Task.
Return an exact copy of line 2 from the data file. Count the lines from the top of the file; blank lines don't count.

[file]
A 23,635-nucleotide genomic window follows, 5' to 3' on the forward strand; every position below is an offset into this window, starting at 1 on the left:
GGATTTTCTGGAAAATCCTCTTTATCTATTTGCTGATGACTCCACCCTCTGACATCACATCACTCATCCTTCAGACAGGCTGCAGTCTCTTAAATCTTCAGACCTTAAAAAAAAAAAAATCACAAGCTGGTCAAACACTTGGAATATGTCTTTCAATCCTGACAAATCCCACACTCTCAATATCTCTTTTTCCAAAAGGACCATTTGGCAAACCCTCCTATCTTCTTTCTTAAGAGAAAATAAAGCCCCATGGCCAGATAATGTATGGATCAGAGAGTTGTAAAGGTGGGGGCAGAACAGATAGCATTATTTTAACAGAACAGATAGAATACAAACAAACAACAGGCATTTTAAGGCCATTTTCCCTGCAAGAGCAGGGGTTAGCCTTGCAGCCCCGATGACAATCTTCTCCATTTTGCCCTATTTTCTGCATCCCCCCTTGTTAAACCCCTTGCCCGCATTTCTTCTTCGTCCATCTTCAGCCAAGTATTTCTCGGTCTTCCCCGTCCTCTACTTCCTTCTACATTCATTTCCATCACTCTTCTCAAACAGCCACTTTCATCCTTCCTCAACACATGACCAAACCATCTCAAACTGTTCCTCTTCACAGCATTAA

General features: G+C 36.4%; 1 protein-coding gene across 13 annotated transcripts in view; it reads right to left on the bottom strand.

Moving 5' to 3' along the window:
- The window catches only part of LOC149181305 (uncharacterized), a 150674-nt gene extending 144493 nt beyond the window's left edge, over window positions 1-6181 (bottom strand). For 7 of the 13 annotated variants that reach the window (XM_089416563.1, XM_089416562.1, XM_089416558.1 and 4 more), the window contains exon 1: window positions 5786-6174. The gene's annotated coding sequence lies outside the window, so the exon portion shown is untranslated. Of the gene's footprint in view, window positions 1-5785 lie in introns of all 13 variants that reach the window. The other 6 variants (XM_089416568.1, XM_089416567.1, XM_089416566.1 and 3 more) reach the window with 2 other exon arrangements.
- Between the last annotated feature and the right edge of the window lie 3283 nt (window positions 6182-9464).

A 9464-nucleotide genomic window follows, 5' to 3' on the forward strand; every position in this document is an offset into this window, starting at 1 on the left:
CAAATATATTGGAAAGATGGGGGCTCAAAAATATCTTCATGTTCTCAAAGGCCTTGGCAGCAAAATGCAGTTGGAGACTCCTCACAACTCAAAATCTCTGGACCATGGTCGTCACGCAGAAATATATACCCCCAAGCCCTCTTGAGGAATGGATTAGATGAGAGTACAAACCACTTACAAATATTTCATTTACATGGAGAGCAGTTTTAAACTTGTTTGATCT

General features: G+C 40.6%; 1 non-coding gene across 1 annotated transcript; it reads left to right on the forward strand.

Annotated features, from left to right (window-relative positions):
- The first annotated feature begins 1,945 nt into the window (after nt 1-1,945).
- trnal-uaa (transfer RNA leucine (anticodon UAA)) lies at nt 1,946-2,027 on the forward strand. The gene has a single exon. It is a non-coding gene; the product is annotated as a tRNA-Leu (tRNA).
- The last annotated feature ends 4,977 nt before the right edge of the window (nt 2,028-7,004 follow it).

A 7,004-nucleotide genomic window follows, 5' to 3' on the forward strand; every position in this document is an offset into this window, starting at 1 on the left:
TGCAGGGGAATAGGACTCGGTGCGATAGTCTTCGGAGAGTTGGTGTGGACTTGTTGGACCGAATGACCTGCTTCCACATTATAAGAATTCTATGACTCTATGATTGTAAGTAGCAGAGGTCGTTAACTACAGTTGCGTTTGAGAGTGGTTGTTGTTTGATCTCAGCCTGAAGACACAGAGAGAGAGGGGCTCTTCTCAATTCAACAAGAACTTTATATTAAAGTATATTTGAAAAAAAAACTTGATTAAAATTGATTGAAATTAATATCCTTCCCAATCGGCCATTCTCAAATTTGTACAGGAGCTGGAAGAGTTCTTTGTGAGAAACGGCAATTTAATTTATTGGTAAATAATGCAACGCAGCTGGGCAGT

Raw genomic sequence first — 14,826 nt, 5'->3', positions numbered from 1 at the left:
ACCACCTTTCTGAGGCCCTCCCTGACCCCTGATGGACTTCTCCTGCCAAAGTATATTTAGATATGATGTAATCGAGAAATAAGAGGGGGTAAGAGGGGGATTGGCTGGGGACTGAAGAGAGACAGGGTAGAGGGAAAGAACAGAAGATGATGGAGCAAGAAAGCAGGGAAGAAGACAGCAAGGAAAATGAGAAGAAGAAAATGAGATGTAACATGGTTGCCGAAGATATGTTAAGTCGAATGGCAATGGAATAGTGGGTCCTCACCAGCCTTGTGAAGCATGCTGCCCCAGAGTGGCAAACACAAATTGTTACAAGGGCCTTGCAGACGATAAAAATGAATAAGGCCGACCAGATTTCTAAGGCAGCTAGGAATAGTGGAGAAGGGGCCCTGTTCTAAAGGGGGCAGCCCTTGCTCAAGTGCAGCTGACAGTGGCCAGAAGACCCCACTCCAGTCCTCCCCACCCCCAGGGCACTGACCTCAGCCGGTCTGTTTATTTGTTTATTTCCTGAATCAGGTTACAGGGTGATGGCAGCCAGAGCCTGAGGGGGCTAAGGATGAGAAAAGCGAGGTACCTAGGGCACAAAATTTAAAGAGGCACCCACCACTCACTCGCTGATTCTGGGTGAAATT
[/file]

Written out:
GGATTTTCTGGAAAATCCTCTTTATCTATTTGCTGATGACTCCACCCTCTGACATCACATCACTCATCCTTCAGACAGGCTGCAGTCTCTTAAATCTTCAGACCTTAAAAAAAAAAAAATCACAAGCTGGTCAAACACTTGGAATATGTCTTTCAATCCTGACAAATCCCACACTCTCAATATCTCTTTTTCCAAAAGGACCATTTGGCAAACCCTCCTATCTTCTTTCTTAAGAGAAAATAAAGCCCCATGGCCAGATAATGTATGGATCAGAGAGTTGTAAAGGTGGGGGCAGAACAGATAGCATTATTTTAACAGAACAGATAGAATACAAACAAACAACAGGCATTTTAAGGCCATTTTCCCTGCAAGAGCAGGGGTTAGCCTTGCAGCCCCGATGACAATCTTCTCCATTTTGCCCTATTTTCTGCATCCCCCCTTGTTAAACCCCTTGCCCGCATTTCTTCTTCGTCCATCTTCAGCCAAGTATTTCTCGGTCTTCCCCGTCCTCTACTTCCTTCTACATTCATTTCCATCACTCTTCTCAAACAGCCACTTTCATCCTTCCTCAACACATGACCAAACCATCTCAAACTGTTCCTCTTCACAGCATTAA